2017 Year-End Oil Market Trends to Watch
Don’t expect the last 70 days in the 2017 petroleum markets to match the drama witnessed summer into fall.
Storm threats should be rare and unless there is a “Black Swan” economic event, the United States is on some of the most stable economic ground seen in two decades.
But beware overzealous projections from crude oil bulls. Year end oil market trends show global oil is indeed rebalancing, but they took many quarters to get sloppy. Expect at minimum three or four quarters of further “cleaning up” before stasis is restored.
October brought plenty of talk of a renewed geopolitical premium, thanks to lower oil flows from Northern Iraq and the threat of further sanctions against Iran. Yet, the market couldn’t sustain rallies despite widespread “expert” predictions that $60/bbl oil is imminent.
Oil traders would love to see more volatile markets. From 2011 through 2014, volatility was akin to the scoring one sees in arena football or the NBA. More recently, narrow ranges have been the norm with crude oil trading often similar to World Cup soccer matches.
OPIS looked at the remainder of 2017 and rendered prophesies on year end oil market trends:
Crude Oil: All About Exports
Expect more records to be smashed for U.S. crude oil exports and don’t believe previous talk that suggests it’s logistically impossible to export more than, say, 2-million b/d of crude. Texas alone has enough dock space and suitable arbitrage economics to move far more crude. Weekly tallies of 15-million to 20-million barrels of crude going to several continents are likely. Traders long WTI will tout these numbers as potential tipping points. Traders in Brent and other global crudes may worry that the gelatinous belly of U.S. crude is spreading to international ports, perhaps auguring weakness in Brent, Dubai and other blends.
Global markets have never seen this sort of maritime liposuction. North American markets were recently battered by several “1-in-100 year” storms. But, the burgeoning U.S. export market has no precedent, not in the 20th nor the 21st century. Ostensibly, the movement should narrow the gap between disadvantaged U.S. crude (WTI at Cushing) and Brent.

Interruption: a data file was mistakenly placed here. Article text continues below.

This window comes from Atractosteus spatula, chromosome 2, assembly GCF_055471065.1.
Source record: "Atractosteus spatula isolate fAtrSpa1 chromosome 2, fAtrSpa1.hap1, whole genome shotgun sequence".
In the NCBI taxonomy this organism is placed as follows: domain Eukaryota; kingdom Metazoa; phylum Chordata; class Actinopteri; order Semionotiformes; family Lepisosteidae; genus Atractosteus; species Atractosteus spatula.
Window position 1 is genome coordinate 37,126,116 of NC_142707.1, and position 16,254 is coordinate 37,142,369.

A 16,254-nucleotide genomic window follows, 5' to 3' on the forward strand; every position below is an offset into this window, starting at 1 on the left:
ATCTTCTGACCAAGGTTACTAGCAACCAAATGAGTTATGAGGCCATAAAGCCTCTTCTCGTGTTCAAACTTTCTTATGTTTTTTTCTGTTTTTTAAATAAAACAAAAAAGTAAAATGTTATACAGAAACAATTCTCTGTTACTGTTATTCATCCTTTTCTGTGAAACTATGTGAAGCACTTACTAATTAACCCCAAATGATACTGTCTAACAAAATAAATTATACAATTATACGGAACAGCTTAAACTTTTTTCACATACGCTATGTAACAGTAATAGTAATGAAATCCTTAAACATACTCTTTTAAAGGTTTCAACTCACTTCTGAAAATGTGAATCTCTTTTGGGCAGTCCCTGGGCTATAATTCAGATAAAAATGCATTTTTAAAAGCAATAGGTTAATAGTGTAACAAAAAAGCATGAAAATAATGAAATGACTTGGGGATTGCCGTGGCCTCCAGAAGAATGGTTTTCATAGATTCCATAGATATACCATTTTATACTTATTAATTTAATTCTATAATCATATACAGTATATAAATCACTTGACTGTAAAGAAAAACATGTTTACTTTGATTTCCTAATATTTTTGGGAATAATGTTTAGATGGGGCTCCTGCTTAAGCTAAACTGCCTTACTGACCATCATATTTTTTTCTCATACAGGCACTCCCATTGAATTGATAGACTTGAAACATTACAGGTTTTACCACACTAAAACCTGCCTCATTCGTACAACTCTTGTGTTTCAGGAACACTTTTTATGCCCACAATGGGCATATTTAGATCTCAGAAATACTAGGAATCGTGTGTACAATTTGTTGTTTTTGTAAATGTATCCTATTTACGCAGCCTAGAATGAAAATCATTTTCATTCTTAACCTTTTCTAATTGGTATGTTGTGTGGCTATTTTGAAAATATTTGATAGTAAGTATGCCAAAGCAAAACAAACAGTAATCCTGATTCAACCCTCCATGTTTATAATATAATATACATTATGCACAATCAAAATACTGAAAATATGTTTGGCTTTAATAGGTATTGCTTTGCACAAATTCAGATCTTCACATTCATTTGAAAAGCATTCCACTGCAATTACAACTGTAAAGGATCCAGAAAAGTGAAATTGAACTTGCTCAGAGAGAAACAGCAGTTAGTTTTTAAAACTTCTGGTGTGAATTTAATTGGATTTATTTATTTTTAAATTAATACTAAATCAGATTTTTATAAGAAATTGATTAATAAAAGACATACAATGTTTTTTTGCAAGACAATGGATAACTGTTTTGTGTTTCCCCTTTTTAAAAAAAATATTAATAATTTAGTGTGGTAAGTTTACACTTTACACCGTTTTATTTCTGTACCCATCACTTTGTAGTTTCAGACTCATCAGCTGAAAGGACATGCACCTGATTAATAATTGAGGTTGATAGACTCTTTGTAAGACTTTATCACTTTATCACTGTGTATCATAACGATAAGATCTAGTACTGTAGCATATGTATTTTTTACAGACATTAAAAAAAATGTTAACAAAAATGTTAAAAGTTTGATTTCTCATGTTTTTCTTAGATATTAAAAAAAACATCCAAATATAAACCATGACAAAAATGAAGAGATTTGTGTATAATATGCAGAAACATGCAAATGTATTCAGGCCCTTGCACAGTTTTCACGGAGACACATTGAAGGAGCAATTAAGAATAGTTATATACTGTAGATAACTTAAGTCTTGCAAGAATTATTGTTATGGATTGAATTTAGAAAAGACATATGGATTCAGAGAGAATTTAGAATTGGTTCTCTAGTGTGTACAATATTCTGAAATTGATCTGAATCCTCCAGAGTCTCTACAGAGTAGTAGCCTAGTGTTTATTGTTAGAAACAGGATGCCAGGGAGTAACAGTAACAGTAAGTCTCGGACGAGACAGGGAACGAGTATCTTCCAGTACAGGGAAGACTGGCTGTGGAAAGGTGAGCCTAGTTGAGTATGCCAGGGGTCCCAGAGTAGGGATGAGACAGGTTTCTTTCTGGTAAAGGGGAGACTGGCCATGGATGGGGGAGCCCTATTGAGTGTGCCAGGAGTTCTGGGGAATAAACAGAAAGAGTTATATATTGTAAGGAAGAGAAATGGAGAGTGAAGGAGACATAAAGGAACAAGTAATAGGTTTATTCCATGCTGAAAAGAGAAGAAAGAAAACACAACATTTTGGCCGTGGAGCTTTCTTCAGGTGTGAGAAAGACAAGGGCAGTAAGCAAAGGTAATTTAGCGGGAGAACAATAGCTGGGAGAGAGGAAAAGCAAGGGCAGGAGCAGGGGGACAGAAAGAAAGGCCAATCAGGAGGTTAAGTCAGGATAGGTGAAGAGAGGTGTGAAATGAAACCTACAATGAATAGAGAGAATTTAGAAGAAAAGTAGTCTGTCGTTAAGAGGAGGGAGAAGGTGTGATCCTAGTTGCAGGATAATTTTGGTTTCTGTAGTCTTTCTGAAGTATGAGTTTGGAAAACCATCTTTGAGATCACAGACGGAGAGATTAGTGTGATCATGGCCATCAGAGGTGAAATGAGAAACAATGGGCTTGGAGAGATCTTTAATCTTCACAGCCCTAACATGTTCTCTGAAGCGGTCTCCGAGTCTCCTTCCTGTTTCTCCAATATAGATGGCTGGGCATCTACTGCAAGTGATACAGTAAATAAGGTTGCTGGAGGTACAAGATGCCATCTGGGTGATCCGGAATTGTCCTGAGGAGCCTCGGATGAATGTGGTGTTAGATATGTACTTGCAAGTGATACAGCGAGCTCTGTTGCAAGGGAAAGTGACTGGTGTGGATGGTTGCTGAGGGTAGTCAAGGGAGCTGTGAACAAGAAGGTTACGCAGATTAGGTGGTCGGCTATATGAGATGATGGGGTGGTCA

But “expert” oil analysts operate with models that have never seen these data points as part of the oil price calculus. It’s possible that the United States could ship 100-million barrels or more of crude to other continents in the remainder of 2017. If prices are accommodative, there is the potential for the United States to provide a billion barrels of crude to the rest of the world in 2018 or 2019.
So, world crude markets may relax soon thanks to completed North Sea maintenance and lower European refinery runs, and the U.S. market should tighten.
Gasoline: Premium Head Fake
Retail marketers probably won’t get the typical “big inning” that comes with the traditional autumn plunge in wholesale gasoline prices and relatively stable retail numbers. But, watch for some downward pressure on premium gasoline.
The weakness in premium may be the ultimate head fake. Auto manufacturers are going to need more octane in the next 5-15 years in order to manufacture the high compression engines that run best on 93 octane or better blends.
There may indeed be an octane shortage in the next decade, but it hasn’t arrived in 2017. If anything, some consumers have downshifted in their fuel choices, thanks to storm-inspired surges to $3/gallon and higher for premium gas.
Premium production currently fetches a premium return for most refiners. Mid-October saw high octane gasoline fetch a price premium of only about 10cts gal more than lower octane blendstocks at the Gulf Coast. Yet, many refiners and retailers are charging 50-60cts/gal more for premium gasoline at the distribution terminal or the pump.
OPIS does suggest that most gasoline prices will move lower in the remainder of the fourth quarter, but supply and demand fundamentals don’t suggest a cascade lower like those witnessed in 2015 and 2016. One can blame the loss of gasoline production from the hurricane aftermaths, as well as some light maintenance that may continue into early November.
And recollect that wherever the gasoline bottom is established (the most common nadir for RBOB futures is early December), that number will represent not stability, but instead the potential launching pad for the 2018 rally.
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One trend to watch especially close in end 2017: consumer driving habits. November and December used to be very consistent periods for gasoline consumption, thanks to the perception that shopping at suburban and rural shopping malls was an act of patriotism. One year ago, the first two weeks of December brought some of the poorest non-winter demand weeks of the year. Shopping online doesn’t require any fossil fuels.
Trading NYMEX ULSD futures with a short time horizon has worked perfectly for sellers for about two months. If a company sold ultra-low sulfur diesel above $1.80/gal, they could take a day trader’s profit seven times in the last 34 business days. The price moved above $1.80/gal some 16 times in the same period and the longest one had to wait to profitably buy back was 7 days.
But OPIS sources suggest that diesel might represent the most magical molecule for the rest of 2017. Global inventories are tight and whether the diesel goes for heating, construction, agriculture, mining or other purposes, demand seems brisk.
Our OPIS Demand Report suggests that the EIA has typically been overstating motor fuel demand this year. But many of the same sentinels tell OPIS staff that diesel demand is probably being understated. This could be the product that has another substantial leg higher, and ULSD will at the very least outperform gasoline and crude.